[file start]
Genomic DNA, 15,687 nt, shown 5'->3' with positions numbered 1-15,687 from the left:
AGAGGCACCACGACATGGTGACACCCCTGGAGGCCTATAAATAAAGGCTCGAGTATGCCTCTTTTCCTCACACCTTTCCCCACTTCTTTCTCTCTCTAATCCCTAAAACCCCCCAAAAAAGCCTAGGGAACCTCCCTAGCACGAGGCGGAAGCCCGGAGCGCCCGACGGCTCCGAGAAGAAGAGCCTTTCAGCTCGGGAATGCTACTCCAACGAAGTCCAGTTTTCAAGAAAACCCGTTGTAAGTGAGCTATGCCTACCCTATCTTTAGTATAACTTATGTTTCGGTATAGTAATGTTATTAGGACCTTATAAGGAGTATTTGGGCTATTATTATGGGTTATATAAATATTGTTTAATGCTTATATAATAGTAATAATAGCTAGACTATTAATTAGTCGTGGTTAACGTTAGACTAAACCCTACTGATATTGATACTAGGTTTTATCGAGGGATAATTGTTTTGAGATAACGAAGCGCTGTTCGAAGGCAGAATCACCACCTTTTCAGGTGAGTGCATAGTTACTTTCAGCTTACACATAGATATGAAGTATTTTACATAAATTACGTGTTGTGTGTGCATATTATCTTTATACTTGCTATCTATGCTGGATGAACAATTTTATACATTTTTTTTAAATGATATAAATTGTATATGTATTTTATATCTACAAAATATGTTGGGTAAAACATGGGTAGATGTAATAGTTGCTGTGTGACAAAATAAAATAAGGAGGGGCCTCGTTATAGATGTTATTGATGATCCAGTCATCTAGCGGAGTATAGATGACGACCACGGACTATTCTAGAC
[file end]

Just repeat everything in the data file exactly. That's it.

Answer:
Genomic DNA, 15,687 nt, shown 5'->3' with positions numbered 1-15,687 from the left:
AGAGGCACCACGACATGGTGACACCCCTGGAGGCCTATAAATAAAGGCTCGAGTATGCCTCTTTTCCTCACACCTTTCCCCACTTCTTTCTCTCTCTAATCCCTAAAACCCCCCAAAAAAGCCTAGGGAACCTCCCTAGCACGAGGCGGAAGCCCGGAGCGCCCGACGGCTCCGAGAAGAAGAGCCTTTCAGCTCGGGAATGCTACTCCAACGAAGTCCAGTTTTCAAGAAAACCCGTTGTAAGTGAGCTATGCCTACCCTATCTTTAGTATAACTTATGTTTCGGTATAGTAATGTTATTAGGACCTTATAAGGAGTATTTGGGCTATTATTATGGGTTATATAAATATTGTTTAATGCTTATATAATAGTAATAATAGCTAGACTATTAATTAGTCGTGGTTAACGTTAGACTAAACCCTACTGATATTGATACTAGGTTTTATCGAGGGATAATTGTTTTGAGATAACGAAGCGCTGTTCGAAGGCAGAATCACCACCTTTTCAGGTGAGTGCATAGTTACTTTCAGCTTACACATAGATATGAAGTATTTTACATAAATTACGTGTTGTGTGTGCATATTATCTTTATACTTGCTATCTATGCTGGATGAACAATTTTATACATTTTTTTTAAATGATATAAATTGTATATGTATTTTATATCTACAAAATATGTTGGGTAAAACATGGGTAGATGTAATAGTTGCTGTGTGACAAAATAAAATAAGGAGGGGCCTCGTTATAGATGTTATTGATGATCCAGTCATCTAGCGGAGTATAGATGACGACCACGGACTATTCTAGAC